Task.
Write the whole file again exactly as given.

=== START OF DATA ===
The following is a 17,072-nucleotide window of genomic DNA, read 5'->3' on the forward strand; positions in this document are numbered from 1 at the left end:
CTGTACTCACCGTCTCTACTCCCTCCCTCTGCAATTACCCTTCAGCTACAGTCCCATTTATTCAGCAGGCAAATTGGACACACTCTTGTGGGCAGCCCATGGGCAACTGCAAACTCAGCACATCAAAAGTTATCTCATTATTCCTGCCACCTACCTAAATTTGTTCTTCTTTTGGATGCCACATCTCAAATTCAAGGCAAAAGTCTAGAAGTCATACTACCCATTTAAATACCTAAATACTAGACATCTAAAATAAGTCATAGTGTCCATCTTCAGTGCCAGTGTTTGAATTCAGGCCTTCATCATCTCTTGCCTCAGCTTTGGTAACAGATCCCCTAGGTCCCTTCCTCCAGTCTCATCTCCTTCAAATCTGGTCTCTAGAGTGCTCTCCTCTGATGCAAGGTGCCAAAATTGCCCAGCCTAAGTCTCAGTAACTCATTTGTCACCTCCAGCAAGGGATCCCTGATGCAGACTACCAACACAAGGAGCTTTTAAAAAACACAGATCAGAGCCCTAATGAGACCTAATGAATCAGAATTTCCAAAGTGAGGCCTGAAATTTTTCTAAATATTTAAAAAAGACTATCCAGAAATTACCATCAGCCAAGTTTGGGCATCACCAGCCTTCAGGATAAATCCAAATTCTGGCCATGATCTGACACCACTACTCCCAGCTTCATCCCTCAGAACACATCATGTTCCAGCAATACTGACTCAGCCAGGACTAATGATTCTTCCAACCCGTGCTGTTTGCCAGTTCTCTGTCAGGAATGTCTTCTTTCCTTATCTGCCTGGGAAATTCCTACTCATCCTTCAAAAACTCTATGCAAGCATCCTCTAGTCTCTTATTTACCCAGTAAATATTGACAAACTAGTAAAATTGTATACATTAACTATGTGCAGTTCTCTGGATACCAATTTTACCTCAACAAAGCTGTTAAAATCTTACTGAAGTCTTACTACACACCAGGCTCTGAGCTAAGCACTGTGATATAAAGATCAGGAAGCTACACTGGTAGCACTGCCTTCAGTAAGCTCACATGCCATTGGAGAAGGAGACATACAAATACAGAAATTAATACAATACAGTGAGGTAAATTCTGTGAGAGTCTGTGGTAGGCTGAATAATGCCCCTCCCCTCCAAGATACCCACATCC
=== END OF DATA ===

The following is a 17,072-nucleotide window of genomic DNA, read 5'->3' on the forward strand; positions in this document are numbered from 1 at the left end:
CTGTACTCACCGTCTCTACTCCCTCCCTCTGCAATTACCCTTCAGCTACAGTCCCATTTATTCAGCAGGCAAATTGGACACACTCTTGTGGGCAGCCCATGGGCAACTGCAAACTCAGCACATCAAAAGTTATCTCATTATTCCTGCCACCTACCTAAATTTGTTCTTCTTTTGGATGCCACATCTCAAATTCAAGGCAAAAGTCTAGAAGTCATACTACCCATTTAAATACCTAAATACTAGACATCTAAAATAAGTCATAGTGTCCATCTTCAGTGCCAGTGTTTGAATTCAGGCCTTCATCATCTCTTGCCTCAGCTTTGGTAACAGATCCCCTAGGTCCCTTCCTCCAGTCTCATCTCCTTCAAATCTGGTCTCTAGAGTGCTCTCCTCTGATGCAAGGTGCCAAAATTGCCCAGCCTAAGTCTCAGTAACTCATTTGTCACCTCCAGCAAGGGATCCCTGATGCAGACTACCAACACAAGGAGCTTTTAAAAAACACAGATCAGAGCCCTAATGAGACCTAATGAATCAGAATTTCCAAAGTGAGGCCTGAAATTTTTCTAAATATTTAAAAAAGACTATCCAGAAATTACCATCAGCCAAGTTTGGGCATCACCAGCCTTCAGGATAAATCCAAATTCTGGCCATGATCTGACACCACTACTCCCAGCTTCATCCCTCAGAACACATCATGTTCCAGCAATACTGACTCAGCCAGGACTAATGATTCTTCCAACCCGTGCTGTTTGCCAGTTCTCTGTCAGGAATGTCTTCTTTCCTTATCTGCCTGGGAAATTCCTACTCATCCTTCAAAAACTCTATGCAAGCATCCTCTAGTCTCTTATTTACCCAGTAAATATTGACAAACTAGTAAAATTGTATACATTAACTATGTGCAGTTCTCTGGATACCAATTTTACCTCAACAAAGCTGTTAAAATCTTACTGAAGTCTTACTACACACCAGGCTCTGAGCTAAGCACTGTGATATAAAGATCAGGAAGCTACACTGGTAGCACTGCCTTCAGTAAGCTCACATGCCATTGGAGAAGGAGACATACAAATACAGAAATTAATACAATACAGTGAGGTAAATTCTGTGAGAGTCTGTGGTAGGCTGAATAATGCCCCTCCCCTCCAAGATACCCACATCC